• In their mind, the wizard can feel the heartbeat of every nearby creature. This ability is both useful and distracting; apply a +2/-2 modifier as appropriate. The ability fades after a short while.
  • Winds from some alien gulf wash over the wizard, sending dust dancing uncannily into strange and near-intelligible patterns.
  • Leaves wither and crackle, or burst into new and unexpected life.
  • A flash of witchfire traces wild patterns across the floor, leaving behind scorched trails.
  • A swarm of insects gathers around the focus of the spell, whirling and humming.
  • Intangible glittering motes twinkle into existence and float through the air, casting a faint and unearthly light. (these might give away the wizard's presence, provide light in a dark room, distract or alarm NPCs)
  • Ghostly figures and structures fade into view, intangible but haunting. (these might provide a distraction or cover)
  • Skirling spirits whirl and dance through the air around the wizard. (the GM might have these interact with nearby objects, distract creatures, attract attention or even pose a mild threat)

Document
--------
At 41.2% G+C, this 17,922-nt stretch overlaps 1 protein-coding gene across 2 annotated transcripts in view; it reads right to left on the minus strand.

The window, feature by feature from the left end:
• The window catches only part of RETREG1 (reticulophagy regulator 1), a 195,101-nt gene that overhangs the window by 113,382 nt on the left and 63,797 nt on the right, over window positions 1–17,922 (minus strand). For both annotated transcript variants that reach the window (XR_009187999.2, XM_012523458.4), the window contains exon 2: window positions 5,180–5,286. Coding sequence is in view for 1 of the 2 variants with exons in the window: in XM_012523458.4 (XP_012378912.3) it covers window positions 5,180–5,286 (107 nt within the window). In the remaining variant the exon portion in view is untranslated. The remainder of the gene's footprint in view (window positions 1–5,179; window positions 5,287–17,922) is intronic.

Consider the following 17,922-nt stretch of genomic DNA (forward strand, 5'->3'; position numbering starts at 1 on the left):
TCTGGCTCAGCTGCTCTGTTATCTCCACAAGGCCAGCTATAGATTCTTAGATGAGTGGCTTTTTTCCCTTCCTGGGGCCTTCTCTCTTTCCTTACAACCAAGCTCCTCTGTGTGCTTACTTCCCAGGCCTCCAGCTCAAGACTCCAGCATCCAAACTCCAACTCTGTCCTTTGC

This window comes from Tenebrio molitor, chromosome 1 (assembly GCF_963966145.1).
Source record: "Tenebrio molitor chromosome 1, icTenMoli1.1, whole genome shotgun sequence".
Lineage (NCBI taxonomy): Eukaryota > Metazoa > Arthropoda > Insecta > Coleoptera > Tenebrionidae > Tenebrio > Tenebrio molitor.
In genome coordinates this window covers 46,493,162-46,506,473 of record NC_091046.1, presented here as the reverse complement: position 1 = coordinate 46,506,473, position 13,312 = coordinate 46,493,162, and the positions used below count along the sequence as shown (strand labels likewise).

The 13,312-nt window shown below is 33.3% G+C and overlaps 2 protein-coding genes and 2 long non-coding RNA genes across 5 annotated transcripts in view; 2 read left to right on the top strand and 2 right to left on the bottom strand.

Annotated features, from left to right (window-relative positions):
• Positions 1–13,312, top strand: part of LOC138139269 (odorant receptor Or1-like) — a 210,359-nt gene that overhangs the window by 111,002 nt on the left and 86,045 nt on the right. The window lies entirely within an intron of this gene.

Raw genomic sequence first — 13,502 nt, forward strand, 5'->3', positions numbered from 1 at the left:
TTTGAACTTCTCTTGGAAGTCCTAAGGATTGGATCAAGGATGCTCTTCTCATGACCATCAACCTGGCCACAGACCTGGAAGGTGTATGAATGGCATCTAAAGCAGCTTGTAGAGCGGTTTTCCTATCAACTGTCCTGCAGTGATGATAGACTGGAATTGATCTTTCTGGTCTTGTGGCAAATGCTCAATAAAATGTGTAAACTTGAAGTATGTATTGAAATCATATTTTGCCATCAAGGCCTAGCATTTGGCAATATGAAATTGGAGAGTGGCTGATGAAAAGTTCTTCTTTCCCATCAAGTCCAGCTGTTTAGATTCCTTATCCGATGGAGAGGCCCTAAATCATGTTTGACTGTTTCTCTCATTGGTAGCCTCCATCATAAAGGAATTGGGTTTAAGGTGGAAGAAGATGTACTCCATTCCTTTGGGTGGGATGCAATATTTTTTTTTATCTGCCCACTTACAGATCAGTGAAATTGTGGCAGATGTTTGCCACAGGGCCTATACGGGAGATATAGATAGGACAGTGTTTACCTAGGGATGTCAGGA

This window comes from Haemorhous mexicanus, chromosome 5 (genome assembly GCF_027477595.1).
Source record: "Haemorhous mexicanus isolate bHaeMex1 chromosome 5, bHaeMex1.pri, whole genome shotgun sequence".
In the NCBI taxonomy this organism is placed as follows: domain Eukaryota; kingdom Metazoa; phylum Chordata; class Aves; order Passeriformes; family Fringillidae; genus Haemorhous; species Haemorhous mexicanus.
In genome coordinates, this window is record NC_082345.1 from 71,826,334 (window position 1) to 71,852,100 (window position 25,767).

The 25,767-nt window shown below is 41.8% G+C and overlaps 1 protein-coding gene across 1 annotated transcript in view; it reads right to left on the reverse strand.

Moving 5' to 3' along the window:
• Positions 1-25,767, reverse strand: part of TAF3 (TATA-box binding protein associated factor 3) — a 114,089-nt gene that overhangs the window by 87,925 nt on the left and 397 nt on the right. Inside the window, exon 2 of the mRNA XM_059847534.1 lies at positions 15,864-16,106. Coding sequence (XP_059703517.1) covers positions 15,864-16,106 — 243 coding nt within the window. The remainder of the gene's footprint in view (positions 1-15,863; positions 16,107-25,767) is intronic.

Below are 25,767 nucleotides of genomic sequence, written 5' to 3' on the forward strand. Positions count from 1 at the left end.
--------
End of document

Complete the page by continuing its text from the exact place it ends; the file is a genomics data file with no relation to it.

• The spell does not fade away, but lingers on regardless of the wizard's wishes. Its effects continue for an additional 1d3 rounds, but otherwise remains in the wizard's control. (The GM determines whether this effect makes any sense in context).
  • The spell breaks free of the wizard's control. It fulfils the wizard's initial purpose, but has additional effects as determined by the GM. A summoned creature may be more self-willed than usual, but retains an amiable attitude to the wizard unless provoked; it cannot be dismissed. A concentration spell may linger for 1d3 additional rounds. The effects may be beneficial, problematic or neutral but should not be actively harmful, and should make sense in terms of the original spell.

Broadly speaking I've got effects that creep out the wizard; effects that are noticeable to other characters; effects that might have minor consequences for the wizard; effects that leave evidence and may distract characters; effects that might have notable consequences; and effects that twist the original purpose of the spell.

It's fairly easy to come up with the lower-tier ones (nosebleeds, smells, cosmetic changes, thoughts, emotions) but the more significant the effect, the more thought is required. I may need to brainstorm this one. Suggestions are welcome!